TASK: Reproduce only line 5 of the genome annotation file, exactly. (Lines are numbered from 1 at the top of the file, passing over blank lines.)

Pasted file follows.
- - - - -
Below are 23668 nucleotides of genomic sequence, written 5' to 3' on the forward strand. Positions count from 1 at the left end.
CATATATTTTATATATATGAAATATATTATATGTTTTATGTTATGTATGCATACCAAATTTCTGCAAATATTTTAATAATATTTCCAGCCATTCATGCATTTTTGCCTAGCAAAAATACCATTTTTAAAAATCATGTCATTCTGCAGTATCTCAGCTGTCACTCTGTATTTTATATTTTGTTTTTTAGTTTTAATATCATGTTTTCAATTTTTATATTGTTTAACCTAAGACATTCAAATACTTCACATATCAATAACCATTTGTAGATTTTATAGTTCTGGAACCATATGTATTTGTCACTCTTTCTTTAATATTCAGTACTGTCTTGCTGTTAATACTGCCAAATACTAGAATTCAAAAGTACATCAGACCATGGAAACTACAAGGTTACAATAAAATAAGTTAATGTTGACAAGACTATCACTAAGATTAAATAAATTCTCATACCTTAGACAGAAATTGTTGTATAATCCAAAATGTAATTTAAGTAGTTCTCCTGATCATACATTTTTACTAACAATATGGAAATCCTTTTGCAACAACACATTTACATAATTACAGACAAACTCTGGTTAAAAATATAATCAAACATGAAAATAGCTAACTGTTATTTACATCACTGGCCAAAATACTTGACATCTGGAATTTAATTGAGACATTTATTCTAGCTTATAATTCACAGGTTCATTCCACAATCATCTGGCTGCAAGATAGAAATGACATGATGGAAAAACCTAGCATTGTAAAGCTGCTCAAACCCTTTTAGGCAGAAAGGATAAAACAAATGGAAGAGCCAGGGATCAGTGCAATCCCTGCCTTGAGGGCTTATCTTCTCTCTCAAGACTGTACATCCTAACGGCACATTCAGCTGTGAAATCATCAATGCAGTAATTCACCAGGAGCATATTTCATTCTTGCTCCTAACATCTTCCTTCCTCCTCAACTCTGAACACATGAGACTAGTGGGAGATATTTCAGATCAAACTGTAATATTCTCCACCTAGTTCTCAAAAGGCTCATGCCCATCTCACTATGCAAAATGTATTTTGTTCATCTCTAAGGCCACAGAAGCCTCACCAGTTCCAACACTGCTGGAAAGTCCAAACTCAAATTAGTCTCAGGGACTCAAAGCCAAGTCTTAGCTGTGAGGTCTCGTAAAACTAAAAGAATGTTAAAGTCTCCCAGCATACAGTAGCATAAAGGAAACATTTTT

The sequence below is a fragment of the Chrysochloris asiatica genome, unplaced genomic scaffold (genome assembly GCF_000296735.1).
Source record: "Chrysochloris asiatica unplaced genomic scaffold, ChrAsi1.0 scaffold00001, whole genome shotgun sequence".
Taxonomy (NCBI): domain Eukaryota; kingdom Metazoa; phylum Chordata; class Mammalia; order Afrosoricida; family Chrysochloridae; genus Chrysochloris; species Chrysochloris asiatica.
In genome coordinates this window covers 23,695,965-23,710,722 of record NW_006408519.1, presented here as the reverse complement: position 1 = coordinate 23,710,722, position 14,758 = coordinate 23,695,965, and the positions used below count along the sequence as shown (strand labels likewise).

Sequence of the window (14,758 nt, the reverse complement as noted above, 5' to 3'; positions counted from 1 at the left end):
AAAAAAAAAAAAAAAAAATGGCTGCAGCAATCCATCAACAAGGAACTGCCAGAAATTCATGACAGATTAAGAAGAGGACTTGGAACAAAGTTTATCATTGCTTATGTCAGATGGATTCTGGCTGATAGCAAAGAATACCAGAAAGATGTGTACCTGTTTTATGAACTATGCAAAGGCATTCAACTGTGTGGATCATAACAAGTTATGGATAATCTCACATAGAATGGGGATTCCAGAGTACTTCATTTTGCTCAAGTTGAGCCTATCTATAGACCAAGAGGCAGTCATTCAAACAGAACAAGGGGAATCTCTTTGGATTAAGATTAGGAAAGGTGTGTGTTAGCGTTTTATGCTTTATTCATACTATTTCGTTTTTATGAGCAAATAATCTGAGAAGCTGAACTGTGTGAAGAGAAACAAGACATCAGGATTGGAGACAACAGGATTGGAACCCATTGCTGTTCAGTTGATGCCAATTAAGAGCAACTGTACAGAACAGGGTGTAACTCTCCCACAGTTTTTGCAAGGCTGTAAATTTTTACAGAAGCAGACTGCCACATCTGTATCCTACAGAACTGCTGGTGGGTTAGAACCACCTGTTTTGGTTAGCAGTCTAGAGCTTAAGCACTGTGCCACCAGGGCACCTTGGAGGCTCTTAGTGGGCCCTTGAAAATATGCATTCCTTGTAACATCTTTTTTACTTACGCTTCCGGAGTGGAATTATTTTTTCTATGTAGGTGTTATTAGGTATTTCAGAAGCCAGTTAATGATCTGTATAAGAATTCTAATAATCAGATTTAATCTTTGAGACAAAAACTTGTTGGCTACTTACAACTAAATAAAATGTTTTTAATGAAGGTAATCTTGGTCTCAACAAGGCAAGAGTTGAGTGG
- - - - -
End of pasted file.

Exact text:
Taxonomy (NCBI): domain Eukaryota; kingdom Metazoa; phylum Chordata; class Mammalia; order Afrosoricida; family Chrysochloridae; genus Chrysochloris; species Chrysochloris asiatica.